It Came from the ’50s: The Incredible Shrinking Man

I’m not sure if I like film titles that are such a literal description of the plot, but the title of this flick promises a shrinking man, and that’s just what viewers get.

The Incredible Shrinking Man was a hit back when it was released in 1957. It wasn’t a darling of the critics, but it has increased in reputation since, owing to some clever filmmaking from director Jack Arnold, and an above average screenplay by Richard Matheson, who was adapting his own novel.

Grant Williams plays Scott Carey, the man who shrinks incredibly. He and his wife, Louise (Randy Stuart), are out on the ocean in a small boat when Scott is exposed to a cloud of radioactive dust, presumably from a South Pacific nuclear test, while Louise is belowdecks. Nothing bad happens to Scott in the immediate aftermath, but many months later he discovers that his clothes no longer fit well. Louise dismisses it, at first, as weight loss, but that doesn’t explain why the sleeves of Scott’s shirts are now too long. Scott goes to the doctor, because if there is one thing in this universe that would make a stubborn American adult male go to the doctor, it’s the fear of losing height.

The doctor, played by veteran character actor William Schallert, confirms that Scott is indeed shrinking, making Scott the most baffling case in the annals of medicine.

Portraying Scott as decreasing in size is when Arnold uses effects and film trickery. Scott is decreasing in a uniform size, so his appearance doesn’t change at all. Arnold chose to film Scott’s plight mostly from Scott’s perspective, so the world appears bigger in every scene. Early on in the film, this meant outsized costumes for Scott, followed by The Incredible Shrinking Manslightly larger versions of household items and furniture. Later, everyday objects were scaled up to gigantic proportions. In scenes where set design and props weren’t used, Scott’s image was superimposed into shots, and, unfortunately, these effects were not up to snuff. Many times,  Scott’s body has transparency, the edges of the composite are ragged and visible, and Scott casts no shadow. Scott never integrates into these shots in a convincing fashion. The film is much better when it was filmed on a set with the outsized objects.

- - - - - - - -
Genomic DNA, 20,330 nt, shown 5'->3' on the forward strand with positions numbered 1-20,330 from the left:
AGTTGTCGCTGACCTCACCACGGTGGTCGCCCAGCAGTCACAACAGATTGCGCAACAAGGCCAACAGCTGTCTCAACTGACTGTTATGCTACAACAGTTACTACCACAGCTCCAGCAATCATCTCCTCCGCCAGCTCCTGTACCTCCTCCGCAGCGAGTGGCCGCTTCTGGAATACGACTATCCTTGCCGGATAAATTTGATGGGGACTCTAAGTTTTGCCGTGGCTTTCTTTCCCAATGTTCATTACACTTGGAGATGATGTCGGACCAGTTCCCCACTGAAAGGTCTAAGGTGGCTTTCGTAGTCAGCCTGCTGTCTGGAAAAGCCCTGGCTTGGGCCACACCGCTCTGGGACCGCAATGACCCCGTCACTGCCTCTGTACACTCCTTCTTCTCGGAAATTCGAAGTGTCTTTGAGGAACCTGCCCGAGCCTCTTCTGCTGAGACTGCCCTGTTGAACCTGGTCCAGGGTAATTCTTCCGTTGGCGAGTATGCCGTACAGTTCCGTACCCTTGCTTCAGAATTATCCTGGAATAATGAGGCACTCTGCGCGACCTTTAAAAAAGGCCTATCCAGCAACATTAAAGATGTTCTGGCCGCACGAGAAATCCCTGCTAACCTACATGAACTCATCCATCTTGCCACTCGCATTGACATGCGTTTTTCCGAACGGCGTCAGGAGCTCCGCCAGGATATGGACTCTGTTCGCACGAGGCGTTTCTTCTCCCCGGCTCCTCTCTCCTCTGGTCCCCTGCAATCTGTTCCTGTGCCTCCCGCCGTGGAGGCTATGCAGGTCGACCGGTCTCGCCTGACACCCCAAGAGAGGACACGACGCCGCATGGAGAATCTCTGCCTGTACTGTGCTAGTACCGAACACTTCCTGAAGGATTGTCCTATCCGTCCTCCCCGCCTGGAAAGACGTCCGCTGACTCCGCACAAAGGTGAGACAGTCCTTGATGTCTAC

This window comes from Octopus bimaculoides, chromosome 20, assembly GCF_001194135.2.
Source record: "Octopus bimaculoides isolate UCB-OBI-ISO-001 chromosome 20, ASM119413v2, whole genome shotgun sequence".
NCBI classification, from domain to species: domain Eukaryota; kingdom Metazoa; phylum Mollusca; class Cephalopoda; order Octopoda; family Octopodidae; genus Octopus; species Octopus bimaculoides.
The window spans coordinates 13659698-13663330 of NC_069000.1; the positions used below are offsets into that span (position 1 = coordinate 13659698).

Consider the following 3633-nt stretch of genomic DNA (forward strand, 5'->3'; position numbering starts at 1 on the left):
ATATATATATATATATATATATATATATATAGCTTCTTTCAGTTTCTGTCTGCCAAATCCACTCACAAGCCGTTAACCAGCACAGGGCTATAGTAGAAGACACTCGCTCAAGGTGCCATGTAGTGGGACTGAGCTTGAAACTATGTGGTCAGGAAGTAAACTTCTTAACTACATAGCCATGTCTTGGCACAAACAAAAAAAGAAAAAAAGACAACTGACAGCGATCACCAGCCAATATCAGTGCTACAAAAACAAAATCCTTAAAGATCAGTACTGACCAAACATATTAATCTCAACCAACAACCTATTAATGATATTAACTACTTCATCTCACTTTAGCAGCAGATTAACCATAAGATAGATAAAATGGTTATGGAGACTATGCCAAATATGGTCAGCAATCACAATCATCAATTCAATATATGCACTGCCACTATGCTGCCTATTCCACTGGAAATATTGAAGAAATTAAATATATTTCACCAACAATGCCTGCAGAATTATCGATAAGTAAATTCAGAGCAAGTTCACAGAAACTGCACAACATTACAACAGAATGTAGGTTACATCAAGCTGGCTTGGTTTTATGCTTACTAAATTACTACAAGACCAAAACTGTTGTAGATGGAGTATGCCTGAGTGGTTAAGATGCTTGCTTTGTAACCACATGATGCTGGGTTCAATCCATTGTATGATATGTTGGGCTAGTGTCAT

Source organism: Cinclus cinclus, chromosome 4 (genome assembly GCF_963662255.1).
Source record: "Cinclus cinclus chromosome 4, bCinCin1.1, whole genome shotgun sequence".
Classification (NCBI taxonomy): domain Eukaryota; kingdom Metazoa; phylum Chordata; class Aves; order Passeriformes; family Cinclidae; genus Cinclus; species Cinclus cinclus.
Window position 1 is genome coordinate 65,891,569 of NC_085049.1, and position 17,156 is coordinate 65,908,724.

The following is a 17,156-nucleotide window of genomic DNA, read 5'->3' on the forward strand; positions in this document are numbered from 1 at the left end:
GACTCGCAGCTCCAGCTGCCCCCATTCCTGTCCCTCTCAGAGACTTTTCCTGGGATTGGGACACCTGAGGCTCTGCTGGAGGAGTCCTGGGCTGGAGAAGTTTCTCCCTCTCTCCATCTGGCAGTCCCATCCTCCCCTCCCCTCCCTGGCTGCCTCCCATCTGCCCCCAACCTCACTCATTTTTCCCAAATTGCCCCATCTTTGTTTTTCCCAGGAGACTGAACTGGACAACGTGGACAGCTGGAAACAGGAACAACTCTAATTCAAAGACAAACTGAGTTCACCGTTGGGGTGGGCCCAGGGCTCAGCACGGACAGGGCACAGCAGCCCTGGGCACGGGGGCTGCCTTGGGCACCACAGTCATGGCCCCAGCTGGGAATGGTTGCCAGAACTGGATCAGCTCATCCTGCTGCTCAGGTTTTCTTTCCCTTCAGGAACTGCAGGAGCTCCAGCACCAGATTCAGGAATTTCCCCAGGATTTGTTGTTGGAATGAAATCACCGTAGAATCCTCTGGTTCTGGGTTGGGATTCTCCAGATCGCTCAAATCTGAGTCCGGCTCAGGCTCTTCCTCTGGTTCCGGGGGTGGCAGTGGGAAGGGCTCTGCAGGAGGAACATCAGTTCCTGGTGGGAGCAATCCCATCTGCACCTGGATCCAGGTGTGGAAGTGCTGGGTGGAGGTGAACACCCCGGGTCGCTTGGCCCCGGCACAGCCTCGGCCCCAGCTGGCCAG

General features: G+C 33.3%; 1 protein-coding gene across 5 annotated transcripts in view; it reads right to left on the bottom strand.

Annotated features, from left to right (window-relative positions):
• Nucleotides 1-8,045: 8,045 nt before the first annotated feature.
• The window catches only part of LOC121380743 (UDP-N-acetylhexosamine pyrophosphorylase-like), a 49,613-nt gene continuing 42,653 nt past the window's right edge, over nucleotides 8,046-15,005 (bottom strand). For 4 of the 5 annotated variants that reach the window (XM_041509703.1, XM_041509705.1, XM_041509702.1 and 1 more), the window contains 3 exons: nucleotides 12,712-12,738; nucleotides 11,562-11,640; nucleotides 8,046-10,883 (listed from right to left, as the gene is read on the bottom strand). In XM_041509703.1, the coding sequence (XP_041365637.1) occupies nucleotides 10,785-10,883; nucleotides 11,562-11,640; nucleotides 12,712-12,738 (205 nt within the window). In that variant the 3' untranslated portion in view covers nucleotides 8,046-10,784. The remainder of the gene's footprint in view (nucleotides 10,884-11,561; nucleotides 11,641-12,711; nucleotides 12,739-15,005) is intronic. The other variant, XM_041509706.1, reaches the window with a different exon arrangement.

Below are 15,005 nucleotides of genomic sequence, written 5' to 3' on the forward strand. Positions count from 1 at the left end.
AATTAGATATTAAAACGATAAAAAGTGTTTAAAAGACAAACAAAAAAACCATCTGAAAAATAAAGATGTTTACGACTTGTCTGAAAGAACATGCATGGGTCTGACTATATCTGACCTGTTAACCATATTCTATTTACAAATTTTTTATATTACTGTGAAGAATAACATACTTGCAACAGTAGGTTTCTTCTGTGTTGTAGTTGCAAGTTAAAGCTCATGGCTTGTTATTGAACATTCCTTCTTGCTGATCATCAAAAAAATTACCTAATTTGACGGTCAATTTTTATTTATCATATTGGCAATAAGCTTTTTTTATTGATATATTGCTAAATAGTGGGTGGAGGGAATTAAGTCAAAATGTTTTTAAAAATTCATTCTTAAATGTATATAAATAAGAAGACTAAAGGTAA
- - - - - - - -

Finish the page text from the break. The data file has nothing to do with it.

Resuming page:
Eventually Scott shrinks down to such a size that the house he lives in becomes a threat, as all those tiny animals that we live with aren’t so tiny to Scott any longer.

Right smack in the middle, the film goes off the rails as Scott strikes up a friendship with a similarly-sized and proportioned carnival freak (April Kent), but then this sequence ends and it’s back to the regular movie. The intention here was Scott’s growth as a character. He found someone just as small as he, and was learning acceptance of his condition, but the whole thing is so ham-handed, and ends so abruptly, that I wish Arnold and Matheson had found another way to explore Scott going through the five stages.

The film climaxes in the basement, where Scott wound up after a confrontation with the family cat. This final act is a bit Tarzan, and a bit Robinson Crusoe. The basement is so large from Scott’s perspective that it is a strange new land, fraught with new challenges. I won’t spoil any more of the film, but it all leads to an ending that, apparently, audiences of the time were less than thrilled with. But, it was the right ending, even if Matheson’s prose got a little carried away.

Williams was a fine choice to play Scott Carey. His performance wasn’t spectacular or award-worthy, but it was a difficult role. Williams had to carry the majority of the film on his back, and then all of it, once his character got too small for normal human interactions. This film had such an outlandish premise that it was very important that the main character was believable. Williams delivered just the performance this film needed.

The plot and the tension of this film are holding up well, over a half-century since its release. Just the idea that something like this could happen to a person (it cannot) was enough to raise this film’s tension. Having the least capacity for empathy makes Scott’s plight harrowing for the viewer. The set design remains clever, while the photographic effects were substandard, even for the day. It would have been nice to see what Arnold and company could have done with a little more money in the bank. I’m not talking big budget, but just enough so less corners had to be cut.

Even so, The Incredible Shrinking Man is an engaging film with a wild idea, and suffers from far less predictability and cheesiness than one would expect from this era of Hollywood.

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